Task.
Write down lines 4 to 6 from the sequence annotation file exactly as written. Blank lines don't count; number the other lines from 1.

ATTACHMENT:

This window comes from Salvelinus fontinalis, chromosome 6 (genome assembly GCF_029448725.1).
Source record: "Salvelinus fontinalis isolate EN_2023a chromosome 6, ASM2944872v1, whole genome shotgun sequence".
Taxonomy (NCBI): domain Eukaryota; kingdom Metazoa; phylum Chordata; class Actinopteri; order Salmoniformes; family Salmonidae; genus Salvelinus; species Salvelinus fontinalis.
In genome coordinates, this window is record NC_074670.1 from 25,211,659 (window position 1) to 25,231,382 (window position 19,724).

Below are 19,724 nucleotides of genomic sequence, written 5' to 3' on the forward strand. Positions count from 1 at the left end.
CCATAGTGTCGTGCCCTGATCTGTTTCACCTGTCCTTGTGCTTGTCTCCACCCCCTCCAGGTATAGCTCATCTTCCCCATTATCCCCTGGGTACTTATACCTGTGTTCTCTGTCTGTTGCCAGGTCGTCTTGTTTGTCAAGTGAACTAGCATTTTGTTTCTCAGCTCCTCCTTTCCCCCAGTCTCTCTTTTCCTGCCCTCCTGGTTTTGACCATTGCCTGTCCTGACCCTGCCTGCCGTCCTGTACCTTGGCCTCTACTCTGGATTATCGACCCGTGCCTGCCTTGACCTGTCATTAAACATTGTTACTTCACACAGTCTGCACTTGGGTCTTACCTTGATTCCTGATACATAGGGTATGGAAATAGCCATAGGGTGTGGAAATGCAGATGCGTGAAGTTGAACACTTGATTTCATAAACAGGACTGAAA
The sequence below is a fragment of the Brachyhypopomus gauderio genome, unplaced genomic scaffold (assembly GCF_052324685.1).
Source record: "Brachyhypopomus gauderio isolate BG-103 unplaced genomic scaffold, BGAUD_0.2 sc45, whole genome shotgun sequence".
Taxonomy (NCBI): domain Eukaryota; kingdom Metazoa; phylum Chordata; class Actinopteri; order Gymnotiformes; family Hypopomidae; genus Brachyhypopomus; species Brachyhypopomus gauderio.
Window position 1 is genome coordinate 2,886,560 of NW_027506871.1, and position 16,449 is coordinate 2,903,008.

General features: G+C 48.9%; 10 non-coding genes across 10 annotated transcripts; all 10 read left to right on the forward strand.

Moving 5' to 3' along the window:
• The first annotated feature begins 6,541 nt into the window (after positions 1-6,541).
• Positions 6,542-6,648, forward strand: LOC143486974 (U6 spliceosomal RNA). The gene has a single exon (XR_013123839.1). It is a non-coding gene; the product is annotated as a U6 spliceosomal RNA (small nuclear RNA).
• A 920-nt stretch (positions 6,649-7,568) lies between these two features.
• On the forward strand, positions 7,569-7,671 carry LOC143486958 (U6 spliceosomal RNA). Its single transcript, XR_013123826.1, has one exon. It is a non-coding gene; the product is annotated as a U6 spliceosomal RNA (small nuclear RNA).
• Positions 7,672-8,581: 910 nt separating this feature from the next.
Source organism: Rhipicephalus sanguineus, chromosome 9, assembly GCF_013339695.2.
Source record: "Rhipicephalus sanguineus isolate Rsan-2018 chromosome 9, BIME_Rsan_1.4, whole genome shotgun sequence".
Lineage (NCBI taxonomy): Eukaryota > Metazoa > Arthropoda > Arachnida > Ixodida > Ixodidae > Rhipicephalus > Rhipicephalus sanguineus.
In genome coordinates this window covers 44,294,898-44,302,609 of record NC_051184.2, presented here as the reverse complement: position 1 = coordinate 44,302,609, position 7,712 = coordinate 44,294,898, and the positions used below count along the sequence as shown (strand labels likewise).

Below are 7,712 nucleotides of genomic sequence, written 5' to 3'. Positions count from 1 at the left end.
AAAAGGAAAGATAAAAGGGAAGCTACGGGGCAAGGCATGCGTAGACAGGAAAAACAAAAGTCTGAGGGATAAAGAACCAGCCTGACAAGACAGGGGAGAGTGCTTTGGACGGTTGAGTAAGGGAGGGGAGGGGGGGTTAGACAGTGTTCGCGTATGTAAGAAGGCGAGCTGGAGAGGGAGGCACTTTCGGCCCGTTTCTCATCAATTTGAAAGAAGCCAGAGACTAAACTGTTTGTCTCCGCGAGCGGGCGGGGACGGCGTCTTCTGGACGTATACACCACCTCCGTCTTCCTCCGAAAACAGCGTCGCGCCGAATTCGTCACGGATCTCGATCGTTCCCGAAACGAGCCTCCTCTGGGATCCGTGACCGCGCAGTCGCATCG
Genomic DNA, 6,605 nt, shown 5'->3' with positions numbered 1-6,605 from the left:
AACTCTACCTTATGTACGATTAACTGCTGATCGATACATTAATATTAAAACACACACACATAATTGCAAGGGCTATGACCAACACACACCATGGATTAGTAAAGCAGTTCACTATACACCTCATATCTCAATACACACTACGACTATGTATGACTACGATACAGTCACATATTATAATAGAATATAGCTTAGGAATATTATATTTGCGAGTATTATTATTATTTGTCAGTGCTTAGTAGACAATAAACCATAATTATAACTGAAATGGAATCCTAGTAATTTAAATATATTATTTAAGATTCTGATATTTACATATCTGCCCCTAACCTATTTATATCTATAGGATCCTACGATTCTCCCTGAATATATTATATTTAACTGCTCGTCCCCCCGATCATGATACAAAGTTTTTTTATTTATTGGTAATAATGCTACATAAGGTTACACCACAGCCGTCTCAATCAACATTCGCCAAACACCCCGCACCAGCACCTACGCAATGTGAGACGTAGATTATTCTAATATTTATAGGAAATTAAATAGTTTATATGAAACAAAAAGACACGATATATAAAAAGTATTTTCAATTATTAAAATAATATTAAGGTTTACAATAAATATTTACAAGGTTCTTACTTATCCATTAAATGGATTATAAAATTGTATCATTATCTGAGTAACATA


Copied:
In genome coordinates, this window is record NC_074670.1 from 25,211,659 (window position 1) to 25,231,382 (window position 19,724).

Below are 19,724 nucleotides of genomic sequence, written 5' to 3' on the forward strand. Positions count from 1 at the left end.
CCATAGTGTCGTGCCCTGATCTGTTTCACCTGTCCTTGTGCTTGTCTCCACCCCCTCCAGGTATAGCTCATCTTCCCCATTATCCCCTGGGTACTTATACCTGTGTTCTCTGTCTGTTGCCAGGTCGTCTTGTTTGTCAAGTGAACTAGCATTTTGTTTCTCAGCTCCTCCTTTCCCCCAGTCTCTCTTTTCCTGCCCTCCTGGTTTTGACCATTGCCTGTCCTGACCCTGCCTGCCGTCCTGTACCTTGGCCTCTACTCTGGATTATCGACCCGTGCCTGCCTTGACCTGTCATTAAACATTGTTACTTCACACAGTCTGCACTTGGGTCTTACCTTGATTCCTGATACATAGGGTATGGAAATAGCCATAGGGTGTGGAAATGCAGATGCGTGAAGTTGAACACTTGATTTCATAAACAGGACTGAAA